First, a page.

The BeZine: Waging the Peace, An Interfaith Exploration featuring Fr. Daniel Sormani, Rev. Benjamin Meyers, and the Venerable Bhikkhu Bodhi among others

“What if our religion was each other. If our practice was our life. If prayer, our words. What if the temple was the Earth. If forests were our church. If holy water–the rivers, lakes, and ocean. What if meditation was our relationships. If the teacher was life. If wisdom was self-knowledge. If love was the center of our being.” Ganga White, teacher and exponent of Yoga and founder of White Lotus, a Yoga center and retreat house in Santa Barbara, CA

“Every pair of eyes facing you has probably experienced something you could not endure.” Lucille Clifton

“The BeZine” and related activities/opportunities – news and updates

“This is the power of gathering: it inspires us, delightfully, to be more hopeful, more joyful, more thoughtful – in a word, more alive.” Alice Waters, chef, author, food activist, and founder and owner of Chez Panisse in Berkeley, California



The header to this post is our new banner for the 2019 The BeZine 100,000 Poets and Others for Change. It was designed by Team Member Corina Ravenscraft (Dragon Dreams). I appreciate the color and the flowers, which to me imply hope. So onward we go.

We use the banner as a header for our discussion page on Facebook (a gathering place of sorts) which you are encouraged to join. Our goal there is not about sharing poetry or regurgitating the news. It’s largely about “best practices.”

2018/2019 NEWS & GUIDELINES FOR POSTING ON THE DISCUSSION PAGE: We’re especially interested in filling a gap by collecting info on practical initiatives – ideas for taking action – from anywhere in the world, “best practices” so to speak that foster peace, sustainability and social justice, especially those that might be picked up and implemented elsewhere. Examples from the past include the churches that open their parking lots at night to the homeless, the barber who uses his days off to give homeless people haircuts or the group that put out clothing for people to take if needed.

Rev. Terri Stewart

FOR WRITE-UPS ON SPIRITUAL PRACTICE for Beguine Again, sister site to the Zine,  message Terri Stewart on Facebook. We also have a FB page – The Bardo Group Beguines -where we provide Zine info, inspiration, notice of spiritual events of interest to seekers and links to work posted on beguineagain.com founded and managed by Terri.

PLEASE DO NOT POST POETRY ON THE DISCUSSION PAGE. There are plenty of poetry groups on FB. We’re unique and doing something different but we do offer other opportunities to share your poetry and creative work.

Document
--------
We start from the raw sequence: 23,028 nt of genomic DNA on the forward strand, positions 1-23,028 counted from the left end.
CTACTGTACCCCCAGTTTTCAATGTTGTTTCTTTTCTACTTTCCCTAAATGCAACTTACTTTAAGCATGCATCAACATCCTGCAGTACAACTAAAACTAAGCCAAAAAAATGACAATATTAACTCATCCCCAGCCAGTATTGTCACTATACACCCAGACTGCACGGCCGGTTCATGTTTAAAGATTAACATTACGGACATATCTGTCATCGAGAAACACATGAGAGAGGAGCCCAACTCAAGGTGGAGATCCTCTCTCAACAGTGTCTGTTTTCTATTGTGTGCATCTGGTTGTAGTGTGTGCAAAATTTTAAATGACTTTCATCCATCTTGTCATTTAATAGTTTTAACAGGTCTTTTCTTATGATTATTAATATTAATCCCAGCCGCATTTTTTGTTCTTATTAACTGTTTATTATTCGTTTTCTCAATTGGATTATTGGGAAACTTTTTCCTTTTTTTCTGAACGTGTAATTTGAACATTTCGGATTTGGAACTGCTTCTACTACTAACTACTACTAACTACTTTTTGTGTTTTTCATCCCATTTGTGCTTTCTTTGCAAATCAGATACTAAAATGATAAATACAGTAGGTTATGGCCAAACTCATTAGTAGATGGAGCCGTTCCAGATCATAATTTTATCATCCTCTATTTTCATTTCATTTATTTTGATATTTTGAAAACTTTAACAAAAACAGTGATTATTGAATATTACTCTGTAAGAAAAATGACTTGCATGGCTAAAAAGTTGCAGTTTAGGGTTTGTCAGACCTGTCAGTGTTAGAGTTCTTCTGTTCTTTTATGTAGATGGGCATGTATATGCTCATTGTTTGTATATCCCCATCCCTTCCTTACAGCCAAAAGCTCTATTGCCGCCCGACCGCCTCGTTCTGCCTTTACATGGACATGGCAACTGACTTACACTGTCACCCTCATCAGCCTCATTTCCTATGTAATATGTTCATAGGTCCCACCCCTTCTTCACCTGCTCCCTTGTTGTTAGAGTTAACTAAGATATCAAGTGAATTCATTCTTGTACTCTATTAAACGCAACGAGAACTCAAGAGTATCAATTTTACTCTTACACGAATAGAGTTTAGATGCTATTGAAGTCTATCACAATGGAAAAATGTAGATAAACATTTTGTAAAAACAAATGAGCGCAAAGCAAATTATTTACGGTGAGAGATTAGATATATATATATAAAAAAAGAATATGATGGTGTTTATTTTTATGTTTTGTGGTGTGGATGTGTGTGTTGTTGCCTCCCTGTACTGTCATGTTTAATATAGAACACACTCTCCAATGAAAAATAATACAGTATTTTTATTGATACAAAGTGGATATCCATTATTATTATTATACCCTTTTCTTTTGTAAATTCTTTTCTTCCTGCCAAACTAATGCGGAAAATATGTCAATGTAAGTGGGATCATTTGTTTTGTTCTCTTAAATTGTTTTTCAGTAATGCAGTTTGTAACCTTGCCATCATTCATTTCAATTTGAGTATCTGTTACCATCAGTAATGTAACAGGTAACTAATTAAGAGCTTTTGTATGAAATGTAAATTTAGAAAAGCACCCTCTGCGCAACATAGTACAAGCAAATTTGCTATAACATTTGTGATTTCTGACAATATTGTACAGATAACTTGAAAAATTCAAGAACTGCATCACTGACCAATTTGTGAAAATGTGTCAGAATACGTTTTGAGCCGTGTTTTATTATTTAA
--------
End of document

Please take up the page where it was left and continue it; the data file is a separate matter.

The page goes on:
SUBMISSIONS to The BeZine of poetry, essays, short stories, creative nonfiction, music videos, and artwork for The BeZine – journal or blog – are considered via email only: bardogroup@gmail.com.

The BeZine is published quarterly. Here are the schedule, themes, submission deadlines and publication dates for the rest of this year and 2019.

December 2018 issue, Deadline November 10th, Theme: A Life of the Spirit

March 2019 issue, Deadline February 10th. Theme: Peace.

June 2019 issue, Deadline May 10th. Theme: Sustainability

September 2019 issue, Deadline August 10th, Theme: Human Rights/Social Justice

December 2019 issue: Deadline November 10th. Theme: A Life of the Spirit

SEPTEMBER 28, 2019, 100,000 POETS AND OTHERS FOR CHANGE, GLOBAL, 2019 and THE BeZINE 100,000 POETS AND OTHERS FOR CHANGE VIRTUAL EVENT

Michael Dickel

Facebook message me or email me at thepoetbyday@gmail.com if you have poetry news or essays on poetry to be considered for The Poet by Day. For submissions (poetry and short fiction or creative nonfiction) for consideration by Michael Dickel for Meta/Phor(e)/Play  you can message Michael Dickel on Facebook or contact him through his blog.

The Bardo Group Begines is a twelve-member core team of poets and writers, artists and musicians, philosophers and clerics providing comfort, inspiration and information via thebezine.com and beguineagain.com.  

The BeZine is an entirely volunteer effort and a peace and justice mission.

For those who are interested, our freshly updated submission guidelines are HERE.

– Jamie Dedes, Managing Editor, The BeZine


ALERT

We are leaving 100TPC Virtual up through end-of-day October 6th (tomorrow) so that those who weren’t able to share their work – or even fave pieces on theme (Peace, Sustainability, Social Justice) by other authors – still have time to do so. Instructions in the post explain how to share your poems or other art … check it out


REMINDER

The Poet by Day

WEDNESDAY WRITING PROMPT

Response deadline is Monday, October 8, at 8 p.m. Pacific. Poems on theme are published on this site on Tuesday, the October 8. Details HERE.


ABOUT

Poet and writer, I was once columnist and associate editor of a regional employment publication. Currently I run this site, The Poet by Day, an information hub for poets and writers. I am the managing editor of The BeZine published by The Bardo Group Beguines (originally The Bardo Group), a virtual arts collective I founded.  I am a weekly contributor to Beguine Again, a site showcasing spiritual writers.